Fri, Oct 04, 2013 - Page 13 News List

FSC mulls action on ‘back-door’ listings

LEGISLATIVE QUESTIONS:William Tseng told the Financial Committee that the SFB would examine exit options for companies with financial or trading difficulties

By Crystal Hsu  /  Staff reporter

The Financial Supervisory Commission (FSC) said yesterday it is mulling measures to crack down on “back-door listing” irregularities as a stock manipulation scandal surrounding Genome International Biomedical Co (基因國際) grows.

“Securities officials are reviewing back-door listing practices and may draw up an exit mechanism for companies with financial troubles or facing difficulty in trading shares,” commission Chairman William Tseng (曾銘宗) told lawmakers on the legislature’s Finance Committee.

Tseng was fielding questions over the probe into Genome, a Taipei-based medical equipment and healthcare services company, as well as the Top Pot Bakery chain (胖達人), which made headlines in August after it was found to be using artificial flavorings in what it claimed were “all-natural” products.

Genome was granted permission to trade its shares on the nation’s over-the-counter GRETAI Securities Market in December 2011 by acquiring an unprofitable chipmaker.

A back-door listing occurs when a privately held company not qualified for the public offering process purchases a publicly traded company and therefore gains automatic inclusion on a stock exchange. Such a listing usually indicates significant weakness in the acquired company and serves as a warning sign for investors to be wary.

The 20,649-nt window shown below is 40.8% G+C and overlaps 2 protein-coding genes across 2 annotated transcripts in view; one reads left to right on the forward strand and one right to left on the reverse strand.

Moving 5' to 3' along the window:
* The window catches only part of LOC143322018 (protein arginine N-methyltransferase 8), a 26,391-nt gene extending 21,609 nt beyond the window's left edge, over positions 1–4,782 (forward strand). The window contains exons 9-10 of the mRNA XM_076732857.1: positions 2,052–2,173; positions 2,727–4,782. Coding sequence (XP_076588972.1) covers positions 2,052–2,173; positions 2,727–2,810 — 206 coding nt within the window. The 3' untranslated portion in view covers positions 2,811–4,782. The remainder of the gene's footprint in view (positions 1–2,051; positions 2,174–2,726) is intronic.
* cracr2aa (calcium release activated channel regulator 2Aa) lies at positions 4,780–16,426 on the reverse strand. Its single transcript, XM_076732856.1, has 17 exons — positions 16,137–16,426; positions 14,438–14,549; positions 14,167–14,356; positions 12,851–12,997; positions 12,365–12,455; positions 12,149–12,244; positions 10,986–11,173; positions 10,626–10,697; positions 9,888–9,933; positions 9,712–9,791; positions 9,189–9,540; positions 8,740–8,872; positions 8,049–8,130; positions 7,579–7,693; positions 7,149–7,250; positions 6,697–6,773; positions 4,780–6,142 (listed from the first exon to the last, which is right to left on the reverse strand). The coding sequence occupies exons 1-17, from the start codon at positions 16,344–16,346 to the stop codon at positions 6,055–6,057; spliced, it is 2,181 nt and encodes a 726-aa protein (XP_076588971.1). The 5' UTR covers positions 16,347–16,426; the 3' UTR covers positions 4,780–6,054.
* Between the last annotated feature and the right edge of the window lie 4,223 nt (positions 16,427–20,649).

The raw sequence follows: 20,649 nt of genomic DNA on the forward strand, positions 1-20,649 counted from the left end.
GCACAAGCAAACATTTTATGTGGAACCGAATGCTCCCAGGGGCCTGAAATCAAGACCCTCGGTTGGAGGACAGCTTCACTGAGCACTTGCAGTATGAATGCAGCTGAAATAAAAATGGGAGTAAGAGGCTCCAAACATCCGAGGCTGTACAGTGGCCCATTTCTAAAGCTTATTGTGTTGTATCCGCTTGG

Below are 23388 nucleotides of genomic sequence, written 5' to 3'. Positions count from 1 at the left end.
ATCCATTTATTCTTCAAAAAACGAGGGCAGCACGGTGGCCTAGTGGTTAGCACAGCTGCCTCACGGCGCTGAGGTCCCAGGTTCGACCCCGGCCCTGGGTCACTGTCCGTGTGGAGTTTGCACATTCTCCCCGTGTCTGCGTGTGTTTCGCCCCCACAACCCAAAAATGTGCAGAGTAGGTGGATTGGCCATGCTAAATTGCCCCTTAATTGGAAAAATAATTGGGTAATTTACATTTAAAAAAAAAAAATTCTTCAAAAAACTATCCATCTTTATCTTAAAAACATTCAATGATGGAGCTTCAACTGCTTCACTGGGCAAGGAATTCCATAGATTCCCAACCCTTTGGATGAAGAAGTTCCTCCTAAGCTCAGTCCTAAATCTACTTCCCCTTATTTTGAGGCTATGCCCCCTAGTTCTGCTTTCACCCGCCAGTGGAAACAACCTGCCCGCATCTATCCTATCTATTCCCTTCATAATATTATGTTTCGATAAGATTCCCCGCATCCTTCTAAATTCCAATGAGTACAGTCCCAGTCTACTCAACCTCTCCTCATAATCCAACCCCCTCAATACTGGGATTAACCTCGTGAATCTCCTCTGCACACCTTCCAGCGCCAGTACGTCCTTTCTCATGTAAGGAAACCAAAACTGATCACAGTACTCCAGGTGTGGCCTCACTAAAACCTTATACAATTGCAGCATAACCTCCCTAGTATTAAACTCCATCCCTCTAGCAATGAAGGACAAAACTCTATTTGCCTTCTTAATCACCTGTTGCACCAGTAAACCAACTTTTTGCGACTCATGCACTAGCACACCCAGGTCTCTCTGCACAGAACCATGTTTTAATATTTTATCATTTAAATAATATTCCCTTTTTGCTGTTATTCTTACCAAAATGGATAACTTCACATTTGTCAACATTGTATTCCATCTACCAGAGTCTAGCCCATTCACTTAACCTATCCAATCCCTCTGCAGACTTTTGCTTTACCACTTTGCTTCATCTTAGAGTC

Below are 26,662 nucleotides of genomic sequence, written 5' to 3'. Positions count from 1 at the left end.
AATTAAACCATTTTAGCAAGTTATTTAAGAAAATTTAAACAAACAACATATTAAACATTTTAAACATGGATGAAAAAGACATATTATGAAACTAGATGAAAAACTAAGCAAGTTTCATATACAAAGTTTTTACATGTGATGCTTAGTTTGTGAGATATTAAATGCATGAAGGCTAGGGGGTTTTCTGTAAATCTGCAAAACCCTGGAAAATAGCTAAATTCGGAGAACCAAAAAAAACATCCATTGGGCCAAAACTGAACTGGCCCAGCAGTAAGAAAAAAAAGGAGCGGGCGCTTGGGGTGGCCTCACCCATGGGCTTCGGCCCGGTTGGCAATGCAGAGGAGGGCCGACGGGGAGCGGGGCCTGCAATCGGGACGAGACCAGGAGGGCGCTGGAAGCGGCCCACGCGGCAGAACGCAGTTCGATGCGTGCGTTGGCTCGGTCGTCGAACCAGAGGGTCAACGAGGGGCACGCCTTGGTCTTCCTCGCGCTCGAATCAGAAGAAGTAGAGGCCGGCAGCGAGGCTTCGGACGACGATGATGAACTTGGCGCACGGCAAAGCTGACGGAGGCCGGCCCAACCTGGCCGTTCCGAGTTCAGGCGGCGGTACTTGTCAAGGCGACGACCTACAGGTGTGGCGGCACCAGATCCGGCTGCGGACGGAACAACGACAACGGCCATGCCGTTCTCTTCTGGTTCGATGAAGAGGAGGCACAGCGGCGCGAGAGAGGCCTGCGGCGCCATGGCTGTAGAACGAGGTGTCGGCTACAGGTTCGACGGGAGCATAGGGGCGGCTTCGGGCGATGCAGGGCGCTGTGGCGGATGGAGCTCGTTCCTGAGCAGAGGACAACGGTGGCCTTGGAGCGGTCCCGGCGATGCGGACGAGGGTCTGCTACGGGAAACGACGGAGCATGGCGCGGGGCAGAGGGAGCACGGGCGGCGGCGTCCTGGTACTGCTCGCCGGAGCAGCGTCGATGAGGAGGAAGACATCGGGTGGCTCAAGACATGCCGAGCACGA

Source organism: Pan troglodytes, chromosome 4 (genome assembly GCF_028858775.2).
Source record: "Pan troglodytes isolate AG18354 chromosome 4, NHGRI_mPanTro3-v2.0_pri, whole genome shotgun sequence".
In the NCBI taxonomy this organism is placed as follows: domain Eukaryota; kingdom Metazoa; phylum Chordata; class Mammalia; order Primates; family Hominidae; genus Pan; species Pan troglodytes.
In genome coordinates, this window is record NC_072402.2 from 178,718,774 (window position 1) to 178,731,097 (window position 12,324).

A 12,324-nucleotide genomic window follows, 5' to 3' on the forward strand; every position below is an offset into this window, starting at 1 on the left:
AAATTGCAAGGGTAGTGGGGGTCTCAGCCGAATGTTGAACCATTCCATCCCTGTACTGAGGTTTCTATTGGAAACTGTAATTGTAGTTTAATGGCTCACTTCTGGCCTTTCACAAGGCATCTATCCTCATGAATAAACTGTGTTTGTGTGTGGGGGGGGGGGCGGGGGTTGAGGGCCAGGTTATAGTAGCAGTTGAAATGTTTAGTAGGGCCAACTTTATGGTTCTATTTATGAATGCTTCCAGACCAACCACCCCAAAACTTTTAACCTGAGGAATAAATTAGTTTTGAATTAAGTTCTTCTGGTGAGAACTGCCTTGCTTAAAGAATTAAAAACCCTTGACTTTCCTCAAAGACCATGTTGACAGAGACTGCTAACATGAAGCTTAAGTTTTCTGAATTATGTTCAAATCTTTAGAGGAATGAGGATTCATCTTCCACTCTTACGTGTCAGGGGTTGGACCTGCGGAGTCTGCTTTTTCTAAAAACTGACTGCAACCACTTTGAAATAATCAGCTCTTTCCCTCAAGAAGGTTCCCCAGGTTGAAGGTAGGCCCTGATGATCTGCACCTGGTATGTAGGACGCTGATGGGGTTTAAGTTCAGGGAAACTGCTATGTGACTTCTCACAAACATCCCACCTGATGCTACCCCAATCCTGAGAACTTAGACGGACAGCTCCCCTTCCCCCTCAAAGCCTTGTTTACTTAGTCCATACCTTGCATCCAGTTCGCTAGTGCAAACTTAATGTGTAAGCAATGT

The commission’s Securities and Futures Bureau (SFB) will meet later this month to address the issue, Tseng said.

Shares in Genome plunged by its daily limit for the second consecutive day yesterday to close at NT$74.3, bucking the TAIEX’s 1.73 percent gain, Taiwan Stock Exchange data showed, as sellers sought to dump shares, but could not find buyers.

Genome stock shed 42 percent for the past three months, while biotechnology players rallied 13.18 percent and the OTC index picked up 5.52 percent, according to the local bourse.

The company said in a stock filing it would cooperate with the investigation, which has no impact on its operations or financial standing.

Tseng said the delisting mechanism, once put into practice, would not have a back-dated effect on currently listed firms.

Securities officials would draw up a list of back-door listing companies and step up inspections as they tend to have financial or management problems.

Currently, firms may volunteer to delist, or be forced to do so at the request of regulators.

Share prices should not serve as an important reference, but not the decisive factor, in judging whether to delist a company or not, Tseng said, asking investors to be extra cautious about shares with abnormal movements.

The Securities and Futures Bureau’s new director-general, Wu Yui-chun (吳裕群), said shares with poor circulation are prone to manipulations.

Stock manipulation allegations have dogged Genome as its share prices soared from NT$60 in August last year to NT$212 in six months’ time, following its high-profile investment in Top Pot Bakery.

It shares nosedived this fall to NT$60 after the outbreak of the artificial flavorings scandal two months ago. The bakery chain refunded NT$85.75 million (US$2.9 million) to angry customers.

Genome is estimated to book NT$27 million in losses, in line with its stakes in the bakery, thereby weakening its earnings per share by NT$1 this year, local media reports said.

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